In short, underdevelopment and soft-security challenges undermine many of the astonishing strides that Andean countries have made in the last two decades. These trends clearly demonstrate the need for additional work in order to promote increased security and more inclusive development patterns across the region.

While these are the security and development issues that dominate domestic and regional dialogue, for Western audiences, hard-security concerns-including the proliferation of nuclear weapons (especially to nonstate actors) and terrorism-continue to absorb a disproportionate share of the political discourse and capacity response. It was against this backdrop that the UN Security Council passed Resolutions 1373 (2001) and 1540 (2004). Promoted as part of a broader tapestry of formal and informal mechanisms to prevent terrorism and proliferation globally, the resolutions were seemingly ill-connected to the more pressing challenges facing much of the world.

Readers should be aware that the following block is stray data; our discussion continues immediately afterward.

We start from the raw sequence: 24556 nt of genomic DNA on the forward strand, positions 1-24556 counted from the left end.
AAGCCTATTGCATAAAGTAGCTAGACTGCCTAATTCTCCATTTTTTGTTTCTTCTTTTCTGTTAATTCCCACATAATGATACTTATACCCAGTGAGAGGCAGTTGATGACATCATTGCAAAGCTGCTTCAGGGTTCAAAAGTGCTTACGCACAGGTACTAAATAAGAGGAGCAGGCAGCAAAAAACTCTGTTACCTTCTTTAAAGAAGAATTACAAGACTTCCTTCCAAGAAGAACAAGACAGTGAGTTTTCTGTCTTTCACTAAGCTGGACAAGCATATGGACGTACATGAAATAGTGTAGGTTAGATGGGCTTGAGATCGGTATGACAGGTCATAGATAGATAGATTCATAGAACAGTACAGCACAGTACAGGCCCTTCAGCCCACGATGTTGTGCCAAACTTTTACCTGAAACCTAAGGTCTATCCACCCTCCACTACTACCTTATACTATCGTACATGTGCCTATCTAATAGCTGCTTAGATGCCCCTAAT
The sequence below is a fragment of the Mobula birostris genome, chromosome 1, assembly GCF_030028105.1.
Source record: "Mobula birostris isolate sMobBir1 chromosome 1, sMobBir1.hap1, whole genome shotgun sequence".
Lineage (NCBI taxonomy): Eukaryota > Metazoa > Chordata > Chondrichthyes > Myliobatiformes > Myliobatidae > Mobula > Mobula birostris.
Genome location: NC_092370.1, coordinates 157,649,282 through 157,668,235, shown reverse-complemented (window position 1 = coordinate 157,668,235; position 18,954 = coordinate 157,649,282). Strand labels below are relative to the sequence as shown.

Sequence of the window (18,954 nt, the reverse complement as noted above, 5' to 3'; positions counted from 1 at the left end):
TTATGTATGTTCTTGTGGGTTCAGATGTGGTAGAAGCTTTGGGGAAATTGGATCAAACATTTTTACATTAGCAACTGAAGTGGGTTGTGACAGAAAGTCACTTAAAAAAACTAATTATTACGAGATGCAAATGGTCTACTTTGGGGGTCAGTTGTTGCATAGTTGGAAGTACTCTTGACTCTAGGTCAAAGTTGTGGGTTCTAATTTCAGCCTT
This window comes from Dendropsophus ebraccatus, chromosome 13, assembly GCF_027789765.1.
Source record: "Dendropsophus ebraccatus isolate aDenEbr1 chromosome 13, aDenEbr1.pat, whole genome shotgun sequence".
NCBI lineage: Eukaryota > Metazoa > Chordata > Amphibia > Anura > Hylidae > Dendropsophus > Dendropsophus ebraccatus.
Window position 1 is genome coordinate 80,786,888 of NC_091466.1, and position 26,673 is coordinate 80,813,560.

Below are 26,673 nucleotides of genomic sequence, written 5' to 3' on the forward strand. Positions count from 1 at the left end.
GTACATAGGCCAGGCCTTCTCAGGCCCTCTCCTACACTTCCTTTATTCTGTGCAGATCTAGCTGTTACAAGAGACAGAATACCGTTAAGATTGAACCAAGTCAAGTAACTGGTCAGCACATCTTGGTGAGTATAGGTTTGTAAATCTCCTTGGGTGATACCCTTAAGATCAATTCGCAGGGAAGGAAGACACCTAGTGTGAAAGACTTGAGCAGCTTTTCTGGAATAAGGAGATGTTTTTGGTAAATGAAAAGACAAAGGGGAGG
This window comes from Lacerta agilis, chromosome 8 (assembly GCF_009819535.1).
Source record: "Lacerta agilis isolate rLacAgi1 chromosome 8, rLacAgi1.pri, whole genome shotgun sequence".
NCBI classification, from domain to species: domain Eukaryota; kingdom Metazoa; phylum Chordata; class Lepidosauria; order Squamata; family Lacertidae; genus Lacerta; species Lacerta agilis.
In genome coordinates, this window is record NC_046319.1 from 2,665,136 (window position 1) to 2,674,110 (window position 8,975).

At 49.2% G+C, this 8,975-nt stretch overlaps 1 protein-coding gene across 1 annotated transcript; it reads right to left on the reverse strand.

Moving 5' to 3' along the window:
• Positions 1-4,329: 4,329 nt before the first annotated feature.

Soon after promulgation of these measures, however, it became clear that asking developing nations of the Global South to divert attention and resources from more immediate national and regional challenges-from public health to citizen security-to the seemingly distant threat of terrorism on Western targets by the use of weapons of mass destruction (WMDs) is not only unreasonable but also unlikely to succeed, if not from a lack of political will, then from a sheer lack of implementation capacity in many of these countries. In the end, without the sustained buy-in of those countries increasingly viewed as prominent and potential links in the global terror/proliferation supply chain-either as emerging dual-use technology innovators and manufacturers, as critical transshipment points and financial centers, or as breeding grounds for terrorist operations-it is infeasible to exercise sufficiently preventative controls over the movement of sensitive nuclear, chemical, and biological materials and/or technologies and over the malicious activities of terrorist entities.